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Food and Drink Life & Style

Trying recipes from a cookbook championing shortcuts

shrimp burger from The Shortcut Cook by Rosie Reynolds (Hardie Grant, £15). Louise Hagger/PA.

By Ella Walker

Cooking every night of the week is a demanding old business. What to have for dinner is one of the few things still in our control, and even that has become a chore in its relentless everydayness.

Trained chef, recipe writer and food stylist Rosie Reynolds is hoping to zhuzh things up for us though, with new cookbook, The Shortcut Cook.

It’s “all about using shortcuts and creative solutions to get the best food – whipped up quickly, in the best way possible – for your family”, she writes. Corners will be cut, but in ways designed to maximise flavour and minimise stress, which couldn’t be more timely.


Hannah Stephenson tested: shrimp burgers

Who doesn’t love a burger? Blitzing half the prawns in a mixer took seconds, at which point I ended up with a gloopy paste, like a sticky grey mash – the binding to hold the burgers together. Although Reynolds advises you to pulse the other half of the prawns a couple of times so they are roughly chopped, I used scissors to ensure they were still recognisable, rather than risking them turning to mush in the blender.

Then I threw the whole lot together in a large bowl, adding all the other ingredients – it literally took 10 minutes. They’re virtually impossible to shape as they are so gloopy, so I just spooned big dollops of the mixture into hot oil and flattened them down with a fish slice to make them into patty shapes. They took longer to cook than expected though.

Making the Sriracha mayo, peeling and slicing the avocado and toasting the buns also takes a few minutes – so start to finish around 25 minutes for the whole meal – and although they were delicious, you could easily have the burgers, which were quite dense, without the buns.


Shrimp Burger with Sriracha Mayo

Serves 4


600g raw prawns

2 spring onions, finely chopped

1 red chilli, deseeded and finely chopped

Small handful of coriander, stems and leaves separated and finely chopped

Zest of ½ lime

1tbsp light-flavoured oil

Sea salt and freshly ground black pepper

For the Sriracha mayo:

2½tbsp mayonnaise

1½tbsp Sriracha chilli sauce

To serve:

4 sesame-seed buns

Handful of rocket

1 avocado, peeled and sliced


Put half of the prawns into the bowl of a food processor and pulse a couple of times until roughly chopped, then tip out into a mixing bowl. Add the remaining prawns to the food processor and pulse until a coarse, paste-like texture is achieved. Add to the bowl with the chopped prawns. Mix in the spring onions, chilli, coriander and the lime zest, along with plenty of seasoning.

Divide the burger mixture into four equal parts. Heat the oil in a large non-stick frying pan (skillet) set over a medium-high heat. When the oil is hot, spoon the portions of burger mixture into the pan and gently flatten to form four burger shapes. Fry for six minutes, turning halfway through.

Meanwhile, make the Sriracha mayo by simply mixing the mayonnaise and Sriracha sauce together.

Split the buns and toast the cut sides. Spread the buns with spicy mayo, then add a little rocket, some avocado slices and a shrimp burger to each. Chop the zested lime in half, for squeezing, if you like.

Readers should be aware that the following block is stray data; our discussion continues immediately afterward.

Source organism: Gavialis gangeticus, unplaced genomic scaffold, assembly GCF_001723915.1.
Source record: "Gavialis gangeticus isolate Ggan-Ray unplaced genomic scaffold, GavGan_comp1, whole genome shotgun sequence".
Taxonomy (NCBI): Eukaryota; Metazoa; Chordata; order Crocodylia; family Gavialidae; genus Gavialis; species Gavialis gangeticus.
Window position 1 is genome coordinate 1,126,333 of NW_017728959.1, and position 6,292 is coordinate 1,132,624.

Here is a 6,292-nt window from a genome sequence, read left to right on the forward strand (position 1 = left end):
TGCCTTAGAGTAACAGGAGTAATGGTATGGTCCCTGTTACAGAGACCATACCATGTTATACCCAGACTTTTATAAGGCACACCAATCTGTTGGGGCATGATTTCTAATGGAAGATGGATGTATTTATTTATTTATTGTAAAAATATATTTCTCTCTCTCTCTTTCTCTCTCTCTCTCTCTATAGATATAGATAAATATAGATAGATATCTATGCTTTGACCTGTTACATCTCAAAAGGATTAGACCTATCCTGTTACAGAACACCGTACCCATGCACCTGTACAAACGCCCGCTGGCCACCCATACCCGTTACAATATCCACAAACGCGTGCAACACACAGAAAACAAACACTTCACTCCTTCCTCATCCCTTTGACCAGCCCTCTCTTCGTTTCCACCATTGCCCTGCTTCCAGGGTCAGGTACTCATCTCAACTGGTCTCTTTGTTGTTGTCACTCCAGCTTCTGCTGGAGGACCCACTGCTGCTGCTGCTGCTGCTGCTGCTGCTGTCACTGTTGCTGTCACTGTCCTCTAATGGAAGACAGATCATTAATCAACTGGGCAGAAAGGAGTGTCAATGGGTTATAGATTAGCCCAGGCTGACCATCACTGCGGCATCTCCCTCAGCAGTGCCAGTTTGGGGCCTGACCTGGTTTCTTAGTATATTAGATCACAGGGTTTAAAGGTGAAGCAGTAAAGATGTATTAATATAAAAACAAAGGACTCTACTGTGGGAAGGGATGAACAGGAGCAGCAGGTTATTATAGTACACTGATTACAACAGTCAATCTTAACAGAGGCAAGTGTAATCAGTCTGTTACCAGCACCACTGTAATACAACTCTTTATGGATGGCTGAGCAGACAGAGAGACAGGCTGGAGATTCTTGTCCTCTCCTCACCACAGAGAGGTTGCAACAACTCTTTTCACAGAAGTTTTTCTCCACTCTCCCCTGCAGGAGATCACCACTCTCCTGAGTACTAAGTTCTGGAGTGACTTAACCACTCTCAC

Ella Walker tested: Asian chicken noodle soup

I’m all for swift one-pot meals, but was a little sceptical at the prospect of this one. A low-effort 40 minutes couldn’t achieve that, surely? I was proved totally wrong though.

A few minutes meditatively spent sharpening a chunk of ginger into thin matchsticks and slicing garlic into slivers, was followed by the crackling frazzle of chicken thigh skin crisping up in a pan.

In went a jug of water, and then potion-like swirls of Chinese rice vinegar and light soy sauce – which, combined with the chicken poaching liquor, make the broth. And what a broth – considering how little is in it, and for how short a time it bubbles away, there’s an impressive amount of depth to it.


Asian chicken noodle soup from The Shortcut Cook by Rosie Reynolds (Hardie Grant, £15) Louise Hagger/PA.

Asian-Style Chicken Noodle Soup

Serves 4


1–2tbsp sesame oil

6 skin-on, bone-in chicken thighs

6 spring onions, green and white parts separated and finely chopped

5cm piece of fresh root ginger, peeled and cut into matchsticks

4 garlic cloves, sliced

800ml cold water

2tbsp light soy sauce

2tbsp Chinese cooking wine or rice wine vinegar

¼tsp caster sugar

250g dried fine egg noodles

4 pak choi (bok choi), halved lengthways

Fermented black bean and chilli sauce or your favourite chilli sauce or chilli oil, to serve


Heat a drizzle of the sesame oil in a large saucepan over a medium heat. Add the chicken thighs, skin-side down, and leave to cook undisturbed for three to five minutes, or until the skin is golden brown. Flip over and cook for a further three minutes.

Push the chicken to one side and add a little more sesame oil to the pan, then add the white parts of the spring onions, along with the ginger and garlic. Fry for two minutes then pour in the cold water, soy sauce and Chinese cooking wine, along with any remaining sesame oil. Bring to the boil, then reduce the heat and simmer for 15 minutes.

Use a slotted spoon to remove the chicken thighs from the soup. Discard the skin and the bones, then use a couple of forks to pull the meat apart.

Add the noodles to the soup and cook for two minutes, then add the pak choi and cook for a further three minutes until tender. Stir the shredded chicken back into the soup, then ladle into four serving bowls. Serve topped with the spring onion greens and a drizzle of chilli oil.


The Shortcut Cook by Rosie Reynolds, photography by Louise Hagger, is available now


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